NNTP-Posting-Date: Fri, 20 Dec 2002 03:00:21 -0600
From: "Big John"
Subject: Re: Help with motor speed control
Date: Fri, 20 Dec 2002 03:55:16 -0500
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The first thing you probably want to do is get some idea of the torque and
motor power you need. Measure the torque you need using a torque wrench and
calculate the motor power. The formula is:
Shaft Power [hp] = Speed [RPM] X Torque [lbft] / 5252
I'd multiply that by 2.5 or so for a safety factor and pick a motor
greater then or equal to that to work with. But I wouldn't go with more
than 5 times the peak power needed as you are getting into serious overkill.
As far as motor types and controllers there are perhaps thousands of
variations. Motors include induction, permanent magnet DC, wound field DC,
brushless DC, Synchronous, reluctance, universal, and stepper. Controllers
include PWM, flux vector, variable DC, SCR, rheostat, resonant mode, and a
whole bunch of other variations.
In industry the most common motors are polyphase induction motors. If you
need 10 hp or more and you have polyphase power available then that's the
way to go. If you are talking small lab glassware on a table top I doubt if
you would exceed 1/4 hp and you may not have polyphase power available, so
you have other choices. If you need 10 hp or more and are going with
induction I'd say go to a motor distributor. They have plenty of off the
shelf stuff. Perhaps a 1800 or 1200 RPM motor, a gear head, and a small
vector controller. You'll save yourself some mistakes this way.
Motors can be designed with very low shaft speeds but it is seldom done
because they tend to get heavy for their horsepower. Common speeds for
induction motors are 3600 RPM, 1800 RPM, and 1200 RPM sych (no-load) speed.
Full load speed is a bit lower due to slip. Very small PM DC motors may
have a shaft speed of 30,000 rpm. So, if you need something small and
homemade you'll have to slow it down. You can't do it in one step to 30
RPM. Say 1800 RPM to 30 RPM is a 60:1 ratio. Way too much for one set of
pulleys. You can get motors with gear heads. 10:1 is not an uncommon
ratio, then add a 6:1 pulley ratio and your set.
If your power needs are low, I'd recommend you look into PM DC motors,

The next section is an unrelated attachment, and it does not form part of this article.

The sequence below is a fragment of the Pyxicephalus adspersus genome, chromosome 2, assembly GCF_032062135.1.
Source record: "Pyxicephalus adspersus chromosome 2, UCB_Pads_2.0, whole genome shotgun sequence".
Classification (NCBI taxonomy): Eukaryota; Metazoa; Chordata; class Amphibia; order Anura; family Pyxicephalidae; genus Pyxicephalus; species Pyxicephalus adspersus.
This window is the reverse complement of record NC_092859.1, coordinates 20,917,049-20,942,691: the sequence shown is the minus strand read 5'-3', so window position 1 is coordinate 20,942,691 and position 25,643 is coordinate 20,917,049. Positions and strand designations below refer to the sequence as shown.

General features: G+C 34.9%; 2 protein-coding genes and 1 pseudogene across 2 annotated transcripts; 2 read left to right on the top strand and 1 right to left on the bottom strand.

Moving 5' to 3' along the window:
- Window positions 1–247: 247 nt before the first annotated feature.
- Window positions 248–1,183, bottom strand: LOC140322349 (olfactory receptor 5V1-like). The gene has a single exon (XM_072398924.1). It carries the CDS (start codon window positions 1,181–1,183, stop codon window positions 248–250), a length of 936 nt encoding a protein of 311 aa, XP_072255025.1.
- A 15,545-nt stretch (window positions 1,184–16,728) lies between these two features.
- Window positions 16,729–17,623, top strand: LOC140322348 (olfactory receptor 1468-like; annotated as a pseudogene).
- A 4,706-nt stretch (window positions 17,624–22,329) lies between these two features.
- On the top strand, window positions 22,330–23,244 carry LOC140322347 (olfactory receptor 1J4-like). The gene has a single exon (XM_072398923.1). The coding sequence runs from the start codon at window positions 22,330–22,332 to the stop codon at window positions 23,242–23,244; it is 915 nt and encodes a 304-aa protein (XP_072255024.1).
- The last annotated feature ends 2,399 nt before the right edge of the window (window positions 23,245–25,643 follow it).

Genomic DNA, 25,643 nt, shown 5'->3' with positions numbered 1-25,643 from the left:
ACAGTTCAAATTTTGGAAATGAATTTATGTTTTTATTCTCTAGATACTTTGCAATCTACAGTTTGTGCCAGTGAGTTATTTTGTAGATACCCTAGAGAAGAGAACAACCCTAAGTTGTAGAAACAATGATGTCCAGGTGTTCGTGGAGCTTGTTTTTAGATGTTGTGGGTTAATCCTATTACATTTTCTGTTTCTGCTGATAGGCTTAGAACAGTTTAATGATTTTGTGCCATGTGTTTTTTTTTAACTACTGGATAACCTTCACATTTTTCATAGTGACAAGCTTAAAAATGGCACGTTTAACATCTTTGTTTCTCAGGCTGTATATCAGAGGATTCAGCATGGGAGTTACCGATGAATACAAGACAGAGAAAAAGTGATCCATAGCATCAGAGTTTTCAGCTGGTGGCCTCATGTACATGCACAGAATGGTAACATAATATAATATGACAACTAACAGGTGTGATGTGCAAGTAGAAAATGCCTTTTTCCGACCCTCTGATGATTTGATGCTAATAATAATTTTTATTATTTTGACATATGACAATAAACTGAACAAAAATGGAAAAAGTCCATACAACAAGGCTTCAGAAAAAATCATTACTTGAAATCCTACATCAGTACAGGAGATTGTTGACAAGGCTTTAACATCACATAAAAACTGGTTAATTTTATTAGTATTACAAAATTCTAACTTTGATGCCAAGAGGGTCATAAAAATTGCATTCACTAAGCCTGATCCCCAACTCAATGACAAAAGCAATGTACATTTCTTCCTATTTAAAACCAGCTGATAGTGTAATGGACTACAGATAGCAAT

perhaps for automotive applications. PM DC motors are easy to control. The
speed is directly proportional to the DC voltage (almost). They also have
plenty of starting torque. You can make a simple variable speed control by
making variable DC using a cheap car battery charger and a variac.
There are also wound field DC motors out there. But be careful. Wound
field DC motors will run-away if they lose field power. They need to be
operated with a field loss relay for safety. Talk to an electrician if you
go this route. The life you save maybe your own. There are also different
field configurations on these motors so you need to understand the
As far as how low a speed you can get high torque at - it depends on the
motor/controller design. DC motors tend to have naturally good low speed
torque. Induction motors generally have poor low speed torque, but modern
controllers can change this. With a good flux vector controller you can get
full load torque down to 0 RPM. But, the motor has to be made to handle it
because high torque equals high current and many motors will burn up because
they can't cool themselves if they not moving.
Also note that PWM drives generate high pitched noise. Then are usually
designed to run above 20kHz so it's not easy to hear, but the sound is there
and it is very annoying. If the motor is operating alone in a large noisy
shop floor - no problem. If it right next to people in a quiet lab - not
good. Consider this if you are going with a PWM motor drive.
Hope this helps,
Dave White wrote in message ...
>We have a device in our lab which is used to rotate glassware in order to
>mix the contents. The shaft needs to rotate at approximately 30 RPM, with
>some control allowance (maybe 20-40 RPM). The company (actually a lone
>engineer) provided this custom made device with a 1/15 HP AC motor
>controlled by a rheostat. We have found that in operation, there isn't
>enough torque to get the glassware to rotate at much more than about 10
>I have been asked to replace the motor and motor control circuit to give us
>more power. Looking at our local surplus store, there are a large number
>AC and DC motors, ranging from 1/2 to 2 HP and priced between $20 - $40.
>I'd like to use one of these to control the system. The rheostat control
>seems very inefficient, and I expect I'd use some kind of PWM circuit.
>The DC motor is 120V, 2 HP 4800 RPM and 11.2A. If I were to use PWM,
>the slowest I could run this motor without it stalling?
>There are plenty of washing machine motors rated at 1/2 HP, 1725 RPM.
>this be slowed down easily, and how slow could I go?
>I will be able to include some gearing, probably in the form of a pulley
>system, so all of the slowdown wouldn't need to come from the control
>Any help/advice regarding design, best motor to use, gearing, etc. will be
>GREATLY appreciated - my expertise lies in digital and low power analog
>circuitry, not high power industrial electronics.